Step 4: Calculate a return on investment. This represents the need to realize revenues greater than the break even point. For instance, assume an organization wants to achieve revenues 10% greater than the break even point. To calculate this, multiply the  total costs by the desired return on investment (in this case 110%) and divide by the total potential revenue. Using the above example, calculate as follows:

                 $13,000 x 110%            $14,000
                 ¯¯¯¯¯¯¯¯¯¯¯¯¯    =     ¯¯¯¯¯¯¯¯¯¯   =   80% of capacity
                        $17,500                 $17,500

Step 5: Set the ticket prices based on the above information and the chosen pricing method.  It is advisable to experiment with different ticket prices to achieve the desired revenue within the pricing objectives.

Step 6: Analyze the results of the ticket price by performing price elasticity of demand analysis after obtaining data from two price levels. This is done using the following formula where E equals the price elasticity of demand:

                     Change in Demand at New Price
                          Demand at Old Price
           E=      ¯¯¯¯¯¯¯¯¯¯¯¯¯¯¯¯¯¯¯¯¯¯¯¯¯¯¯
                               Change in Price
                                      Old Price

Or, stated in mathematical terms, the equation would look like this:

                          (Q1 - Q2) / Q1         Q/Q1
               E =      ¯¯¯¯¯¯¯¯¯¯¯¯   =   ¯¯¯¯¯¯
                          (P1 - P2) / P1          P/P1

E = Price Elasticity of Demand

P1 = Original Price

Q1 = Original Quantity Demanded

P2 = New Price

Q2 = New Quantity Demanded at P2

Q =   Change in Quantity Demanded

P =   Change in Price

If E is greater than 1.0, demand is price elastic where a small change in price will produce a large change in the quantity demanded. If E is less than 1.0 demand is price inelastic or not very responsive to price changes.

Step 7: Adjust the ticket prices by using the tools that were employed in making prior ticket pricing decisions in the steps above.


Baumol, W., & Bowen, W.  (1966).  Performing arts – The economic dilemma.  New York:  The Twentieth Century Fund.

Baumol, H., & Baumol, W.  (Ed.)  (1984).  Inflation and the performing arts.  New York:  New York University Press.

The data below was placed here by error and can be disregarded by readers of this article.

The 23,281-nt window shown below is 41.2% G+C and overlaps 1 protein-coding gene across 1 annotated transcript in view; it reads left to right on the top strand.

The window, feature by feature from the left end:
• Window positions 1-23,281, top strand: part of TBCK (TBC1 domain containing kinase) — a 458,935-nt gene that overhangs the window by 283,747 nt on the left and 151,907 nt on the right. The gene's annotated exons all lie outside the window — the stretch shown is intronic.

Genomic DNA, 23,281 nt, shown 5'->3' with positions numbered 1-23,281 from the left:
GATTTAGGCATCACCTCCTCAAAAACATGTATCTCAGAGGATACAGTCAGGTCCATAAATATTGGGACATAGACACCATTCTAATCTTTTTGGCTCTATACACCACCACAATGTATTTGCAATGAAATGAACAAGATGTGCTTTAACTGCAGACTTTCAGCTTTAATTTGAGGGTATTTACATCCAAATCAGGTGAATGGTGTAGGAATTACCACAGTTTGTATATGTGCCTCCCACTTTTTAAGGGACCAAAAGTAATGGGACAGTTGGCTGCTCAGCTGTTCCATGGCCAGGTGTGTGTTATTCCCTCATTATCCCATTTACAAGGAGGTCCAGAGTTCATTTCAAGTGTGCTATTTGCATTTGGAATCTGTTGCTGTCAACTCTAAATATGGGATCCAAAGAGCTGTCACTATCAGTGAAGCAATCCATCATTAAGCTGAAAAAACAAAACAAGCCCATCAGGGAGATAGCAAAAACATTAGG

Bell, M.  (1972).  Marketing:  concepts and strategies.  (2nd ed.).  Boston:  Houghton Mifflin.

Bernheim, A.  (1932).  The business of the theatre.  New York:  Benjamin Bloom, Inc.

Byrnes, W.  (1993).  Management and the arts.  Boston:  Focal Press.

Chamberlain, O.  (1985).  "Pricing theory and its application for the performing arts."  Journal of Arts Management and Law, 15(1), 79-94.

Chamberlain, O.  (1986).  "Pricing management for the performing arts." Journal of Arts Management and Law, 16 (3), 49-59.

Cooper. H. M.  (1982).  "Scientific guidelines for conducting integrative research reviews."  Review of Educational Research, 9 (2), 121-130.

Diamantopoulos, A. & Mathews, B.  (1995).  Making pricing decisions:  A study of managerial practice.  London:  Chapman and Hall.

Ford, N. M. & Queram, B. J.  (1984).  Pricing strategies for the performing arts.  Madison, WI:  Association of College, University and Community Arts Administrators, Inc.

Hawkins, E. (1976).  "Methods of estimating demand."  In I. Vernon & C. Lamb (Eds.), The pricing function (pp. 241-253).  Lexington, MA:  Lexington Books.

Hill, E., O’Sullivan C. & O’Sullivan T.  (1995).  Creative arts marketing.  Oxford, England:  Butterworth-Heinemann, Ltd.

Huntington, P.  (1993).  "Ticket pricing policy and box office revenue." Journal of Cultural Economics, 37 (1), 71-87.

Heilbrun, J., & Gray, C.  (1993).  The economics of art and culture:  An American perspective.  Cambridge, MA:  Cambridge University Press.

Levin-Vanwagenen, R. (1992).  "Enhancing the quality of life of older adults through the visual arts:  Some considerations for art educators, art therapists, and gerentologists."  Unpublished masters thesis, University of Oregon, Eugene, Oregon.

Lovelock C. & Hyde P. (1980).  "Pricing policies for arts organizations:  Issues and inputs."  In Mokwa M., Dawson W.& Prieve, E. (Eds.), Marketing the arts (pp. 83 – 94).  New York:  Praeger.

Marburger, D.  (1997).  "Optimal ticket pricing for performance goods." Managerial and Decision Economics, (18), 376–381.

Melillo, J.  (1983).  Market the arts.  New York:  Foundation for the Extension and Development of the American Professional Theatre.